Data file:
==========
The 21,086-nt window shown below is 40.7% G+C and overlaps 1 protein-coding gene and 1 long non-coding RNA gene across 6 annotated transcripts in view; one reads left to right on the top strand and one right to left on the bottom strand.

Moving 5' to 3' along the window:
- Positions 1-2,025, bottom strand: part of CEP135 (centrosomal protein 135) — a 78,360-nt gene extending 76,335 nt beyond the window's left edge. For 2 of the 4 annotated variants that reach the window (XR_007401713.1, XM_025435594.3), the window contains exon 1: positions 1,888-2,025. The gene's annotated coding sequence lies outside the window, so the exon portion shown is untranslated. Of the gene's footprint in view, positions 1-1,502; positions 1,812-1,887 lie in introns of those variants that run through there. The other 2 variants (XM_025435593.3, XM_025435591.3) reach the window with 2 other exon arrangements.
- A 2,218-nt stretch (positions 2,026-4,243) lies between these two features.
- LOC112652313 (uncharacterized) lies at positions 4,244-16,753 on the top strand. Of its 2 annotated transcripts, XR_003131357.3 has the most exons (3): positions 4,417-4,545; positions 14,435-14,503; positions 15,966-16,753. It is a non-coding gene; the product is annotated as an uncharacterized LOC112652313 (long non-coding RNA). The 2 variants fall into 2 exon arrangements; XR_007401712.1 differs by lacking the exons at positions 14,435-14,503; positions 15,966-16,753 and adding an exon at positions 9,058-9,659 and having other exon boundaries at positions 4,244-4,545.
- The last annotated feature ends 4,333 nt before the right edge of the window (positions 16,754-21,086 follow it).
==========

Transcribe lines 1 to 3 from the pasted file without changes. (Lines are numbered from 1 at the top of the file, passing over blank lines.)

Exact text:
The 21,086-nt window shown below is 40.7% G+C and overlaps 1 protein-coding gene and 1 long non-coding RNA gene across 6 annotated transcripts in view; one reads left to right on the top strand and one right to left on the bottom strand.

Moving 5' to 3' along the window:
- Positions 1-2,025, bottom strand: part of CEP135 (centrosomal protein 135) — a 78,360-nt gene extending 76,335 nt beyond the window's left edge. For 2 of the 4 annotated variants that reach the window (XR_007401713.1, XM_025435594.3), the window contains exon 1: positions 1,888-2,025. The gene's annotated coding sequence lies outside the window, so the exon portion shown is untranslated. Of the gene's footprint in view, positions 1-1,502; positions 1,812-1,887 lie in introns of those variants that run through there. The other 2 variants (XM_025435593.3, XM_025435591.3) reach the window with 2 other exon arrangements.